#### Transcript Seeing Patterns in Randomness: Irrational Superstition or Adaptive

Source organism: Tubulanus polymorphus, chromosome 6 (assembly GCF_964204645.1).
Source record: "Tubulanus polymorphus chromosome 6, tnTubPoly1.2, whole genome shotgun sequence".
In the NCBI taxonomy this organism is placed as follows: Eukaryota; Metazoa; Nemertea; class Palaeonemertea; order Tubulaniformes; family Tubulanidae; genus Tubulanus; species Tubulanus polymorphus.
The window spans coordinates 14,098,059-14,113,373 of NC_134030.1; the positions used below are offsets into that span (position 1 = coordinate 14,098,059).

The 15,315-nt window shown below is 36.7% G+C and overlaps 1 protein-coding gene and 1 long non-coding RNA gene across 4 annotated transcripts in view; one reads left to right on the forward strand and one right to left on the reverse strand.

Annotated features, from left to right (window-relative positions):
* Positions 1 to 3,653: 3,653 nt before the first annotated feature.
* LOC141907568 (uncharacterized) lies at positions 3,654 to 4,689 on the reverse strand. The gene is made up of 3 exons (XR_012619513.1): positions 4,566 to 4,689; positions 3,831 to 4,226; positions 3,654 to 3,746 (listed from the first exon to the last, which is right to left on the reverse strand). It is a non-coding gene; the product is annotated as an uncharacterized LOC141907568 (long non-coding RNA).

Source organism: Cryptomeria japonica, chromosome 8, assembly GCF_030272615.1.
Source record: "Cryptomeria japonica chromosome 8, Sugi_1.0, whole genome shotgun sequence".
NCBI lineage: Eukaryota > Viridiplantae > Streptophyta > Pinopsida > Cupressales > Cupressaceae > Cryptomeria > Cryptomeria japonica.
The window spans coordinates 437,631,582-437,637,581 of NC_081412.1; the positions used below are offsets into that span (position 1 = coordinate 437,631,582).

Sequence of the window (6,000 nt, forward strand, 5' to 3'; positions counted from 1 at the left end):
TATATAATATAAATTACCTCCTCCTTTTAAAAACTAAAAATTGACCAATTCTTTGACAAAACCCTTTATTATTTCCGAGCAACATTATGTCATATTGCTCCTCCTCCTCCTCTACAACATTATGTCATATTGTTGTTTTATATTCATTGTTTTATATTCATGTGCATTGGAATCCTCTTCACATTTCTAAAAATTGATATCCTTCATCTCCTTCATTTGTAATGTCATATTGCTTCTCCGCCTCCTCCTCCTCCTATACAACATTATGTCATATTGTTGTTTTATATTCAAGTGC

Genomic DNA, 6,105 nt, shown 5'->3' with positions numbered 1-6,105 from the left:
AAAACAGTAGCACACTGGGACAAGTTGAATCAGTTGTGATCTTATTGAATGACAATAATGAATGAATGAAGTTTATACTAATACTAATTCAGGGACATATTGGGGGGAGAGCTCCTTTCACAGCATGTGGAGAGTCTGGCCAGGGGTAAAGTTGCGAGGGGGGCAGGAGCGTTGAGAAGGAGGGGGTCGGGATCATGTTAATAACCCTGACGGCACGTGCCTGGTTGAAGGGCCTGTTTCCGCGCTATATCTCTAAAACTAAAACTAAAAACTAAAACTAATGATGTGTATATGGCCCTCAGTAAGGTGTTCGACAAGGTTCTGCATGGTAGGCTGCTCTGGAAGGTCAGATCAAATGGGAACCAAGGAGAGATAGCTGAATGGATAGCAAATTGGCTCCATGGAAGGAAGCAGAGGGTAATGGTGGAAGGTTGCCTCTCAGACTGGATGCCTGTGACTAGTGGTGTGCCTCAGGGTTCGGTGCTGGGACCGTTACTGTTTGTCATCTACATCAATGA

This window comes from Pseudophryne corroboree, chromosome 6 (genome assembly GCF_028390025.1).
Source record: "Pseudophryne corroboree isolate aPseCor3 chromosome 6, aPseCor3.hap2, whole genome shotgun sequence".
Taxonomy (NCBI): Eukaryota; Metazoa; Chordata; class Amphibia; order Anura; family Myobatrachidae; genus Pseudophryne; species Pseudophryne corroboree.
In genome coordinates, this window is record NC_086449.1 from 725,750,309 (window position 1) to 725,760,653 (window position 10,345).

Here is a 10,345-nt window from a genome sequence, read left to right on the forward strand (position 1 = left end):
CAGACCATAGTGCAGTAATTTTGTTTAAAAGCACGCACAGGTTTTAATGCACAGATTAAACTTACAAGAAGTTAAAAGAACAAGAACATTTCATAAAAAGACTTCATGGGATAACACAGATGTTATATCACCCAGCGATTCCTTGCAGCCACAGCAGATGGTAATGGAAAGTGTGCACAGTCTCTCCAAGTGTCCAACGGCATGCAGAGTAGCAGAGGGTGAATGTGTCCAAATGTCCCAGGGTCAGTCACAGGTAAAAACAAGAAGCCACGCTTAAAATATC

Seeing Patterns in Randomness: Irrational Superstition or Adaptive Behavior? Angela J. Yu University of California, San Diego March 9, 2010 “Irrational” Probabilistic Reasoning in Humans • “hot hand” (Gillovich, Vallon, & Tversky, 1985) (Wilke & Barrett, 2009) • 2AFC: sequential effects (rep/alt) (Soetens, Boer, & Hueting, 1985) Random stimulus sequence: 1 2 2 2 2 2 1 11 22 11 22 1 … “Superstitious” Predictions Subjects are “superstitious” when viewing randomized stimuli Trials repetitions alternations O o o o o o O O o O o O O… fast fast slow slow • Subjects slower & more error-prone when local pattern is violated • Patterns are by chance, not predictive of next stimulus • Such “superstitious” behavior is apparently sub-optimal “Graded” Superstition (Cho et al, 2002) (Soetens et al, 1985) RT [o o O O O] RARR = or [O O o o o] Hypothesis: Sequential adjustments may be adaptive for changing environments. ER t-3 t-2 t-1 t Outline • “Ideal predictor” in a fixed vs. changing world • Exponential forgetting normative and descriptive • Optimal Bayes or exponential filter? • Neural implementation of prediction/learning I. Fixed Belief Model (FBM) hidden bias ? … observed stimuli R (1) A (0) R (1) ? II. Dynamic Belief Model (DBM) .3 .3 .8 ? R (1) A (0) R (1) ? changing bias observed stimuli FBM Subject’s Response to Random Inputs What the FBM subject should believe about the bias of the coin, given a sequence of observations: R R A R R R QuickTime™ and a decompressor are needed to see this picture. A bias R FBM Subject’s Response to Random Inputs What the FBM subject should believe about the bias of the coin, given a long sequence of observations: R R A R A A R A A R A… QuickTime™ and a decompressor are needed to see this picture. A bias R DBM Subject’s Response to Random Inputs What the DBM subject should believe about the bias of the coin, given a long sequence of observations: R R A R A A R A A R A… QuickTime™ and a decompressor are needed to see this picture. A bias R Randomized Stimuli: FBM > DBM Given a sequence of truly random data ( = .5) … DBM: belief distrib. over Probability Probability FBM: belief distrib. over Simulated trials Simulated trials Driven by long-term average Driven by transient patterns “Natural Environment”: DBM > FBM In a changing world, where undergoes un-signaled changes … DBM: posterior over Probability Probability FBM: posterior over Simulated trials Simulated trials Adapt poorly to changes Adapt rapidly to changes Persistence of Sequential Effects Human Data FBM RT P(stimulus) (data from Cho et al, 2002) P(stimulus) DBM • Sequential effects persist in data • DBM produces R/A asymmetry • Subjects=DBM (changing world) Outline • “Ideal predictor” in a fixed vs. changing world • Exponential forgetting normative and descriptive • Optimal Bayes or exponential filter? • Neural implementation of prediction/learning Bayesian Computations in Neurons? Generative Model Optimal Prediction What subjects need to know What subjects need to compute Too hard to represent, too hard to compute! Simpler Alternative for Neural Computation? Inspiration: exponential forgetting in tracking true changes (Sugrue, Corrado, & Newsome, 2004) Exponential Forgetting in Behavior Linear regression: R/A R/A Human Data Coefficients (re-analysis of Cho et al) Trials into the Past Exponential discounting is a good descriptive model Exponential Forgetting Approximates DBM Linear regression: R/A R/A Coefficients DBM Prediction Trials into the Past Exponential discounting is a good normative model Discount Rate vs. Assumed Rate of Change … DBM = .77 Probability = .95 Simulated trials Simulated trials Reverse-engineering Subjects’ Assumptions DBM Simulation = .57 Trials into the Past = p(t=t-1) Coefficients Coefficients Human Data = .57 Trials into the Past 2/3 = .77 = .57 changes once every four trials Analytical Approximation nonlinear Bayesian computations 3-param model 1-param linear model vs. Quality of approximation .57 .77 Outline • “Ideal predictor” in a fixed vs. changing world • Exponential forgetting normative and descriptive • Optimal Bayes or exponential filter? • Neural implementation of prediction/learning Subjects’ RT vs. Model Stimulus Probability Repetition Trials RARR RR … Subjects’ RT vs. Model Stimulus Probability Repetition Trials RARR RR … RT Subjects’ RT vs. Model Stimulus Probability Repetition Trials RARR RR … RT Alternation Trials Subjects’ RT vs. Model Stimulus Probability Repetition vs. Alternation Trials Multiple-Timescale Interactions Optimal discrimination DBM 2 (Wald, 1947) • discrete time, SPRT • continuous-time, DDM (Gold & Shadlen, Neuron 2002) 1 (Yu, NIPS 2007) (Frazier & Yu, NIPS 2008) SPRT/DDM & Linear Effect of Prior on RT <RT> RT hist Timesteps Bias: P(s1) 0 tanh x Bias: P(s1) x SPRT/DDM & Linear Effect of Prior on RT <RT> Predicted RT vs. Stim Probability Bias: P(s1) Empirical RT vs. Stim Probability Outline • “Ideal predictor” in a fixed vs. changing world • Exponential forgetting normative and descriptive • Optimal Bayes or exponential filter? • Neural implementation of prediction/learning Neural Implementation of Prediction Leaky-integrating neuron: • Perceptual decision-making (Grice, 1972; Smith, 1995; Cook & Maunsell, 2002; Busmeyer & Townsend, 1993; McClelland, 1993; Bogacz et al, 2006; Yu, 2007; …) • Trial-to-trial interactions (Kim & Myung, 1995; Dayan & Yu, 2003; Simen, Cohen & Holmes, 2006; Mozer, Kinoshita, & Shettel, 2007; …) = 1/2 (1-) bias 1/3 input 2/3 recurrent Neuromodulation & Dynamic Filters Leaky-integrating neuron: (Yu & Dayan, Neuron, 2000) NE: Unexpected Uncertainty Norepinephrine (NE) (Hasselmo, Wyble, & Wallenstein 1996; Kobayashi, 2000) bias Trials input recurrent Learning the Value of Humans (Behrens et al, 2007) and rats (Gallistel & Latham, 1999) may encode meta-changes in the rate of change, Bayesian Learning Iteratively compute joint posterior … … .3 0 .3 0 .9 1 … … Marginal posterior over Marginal posterior over Neural Parameter Learning? • Neurons don’t need to represent probabilities explicitly • Just need to estimate • Stochastic gradient descent (-rule) ˆ n ˆ n1 (xn Pˆt )Pˆt learning rate Pt 16 (1 )2 13 Qt1 error gradient 1 Qt1 xt1 Qt2 2Pt1 1 Q1 x1 Learning Results Bayesian Learning Stochastic Gradient Descent Trials Trials Summary H: “Superstition” reflects adaptation to changing world Exponential “memory” near-optimal & fits behavior; linear RT Neurobiology: leaky integration, stochastic -rule, neuromodulation Random sequence and changing biases hard to distinguish Questions: multiple outcomes? Explicit versus implicit prediction? Unlearning Temporal Correlation is Slow Probability Marginal posterior over Probability Marginal posterior over Trials (see Bialek, 2005) Insight from Brain’s “Mistakes” Ex: visual illusions (Adelson, 1995) Insight from Brain’s “Mistakes” Ex: visual illusions lightness depth context (Adelson, 1995) Neural computation specialized for natural problems Discount Rate vs. Assumed Rate of Change Iterative form of linear exponential Exact inference is non-linear Linear approximation Empirical distribution Bayesian Inference 1: repetition 0: alternation Generative Model Optimal Prediction (what subject “knows”) (Bayes’ Rule) Posterior Bayesian Inference Generative Model (what subject “knows”) Optimal Prediction (Bayes’ Rule) Power-Law Decay of Memory Human memory Natural (language) statistics (Anderson & Schooler, 1991) Hierarchical Chinese Restaurant Process (Teh, 2006) 10 7 4 … Stationary process! Ties Across Time, Space, and Modality Sequential effects RT Eriksen Stroop SSHSS GREEN (Yu, Dayan, Cohen, JEP: HPP 2008) (Liu, Yu, & Holmes, Neur Comp 2008) time space modality Sequential Effects Perceptual Discrimination Optimal discrimination DBM R (Wald, 1947) • discrete time, SPRT • continuous-time, DDM (Gold & Glimcher, Neuron 2002) PFC A (Yu & Dayan, NIPS 2005) (Yu, NIPS 2007) (Frazier & Yu, NIPS 2008) Exponential Discounting for Changing Rewards (Sugrue, Corrado, & Newsome, 2004) = .63 Trials into past Monkey G Coefficients Coefficients Monkey F = .72 Trials into past Human & Monkey Share Assumptions? Human ! ≈ Monkey = .68 = .63 Trials into past Monkey G Coefficients Coefficients Monkey F = .80 = .72 Trials into past Simulation Results Learning via stochastic -rule Trials Monkeys’ Discount Rates in Choice Task (Sugrue, Corrado, & Newsome, 2004) Monkey G Coefficients Coefficients Monkey F = .63 Trials into past = .72 Trials into past .72 .63 .68 .80 Human & Monkey Share Assumptions? Human ! ≈ Monkey .72 .63 .68 .80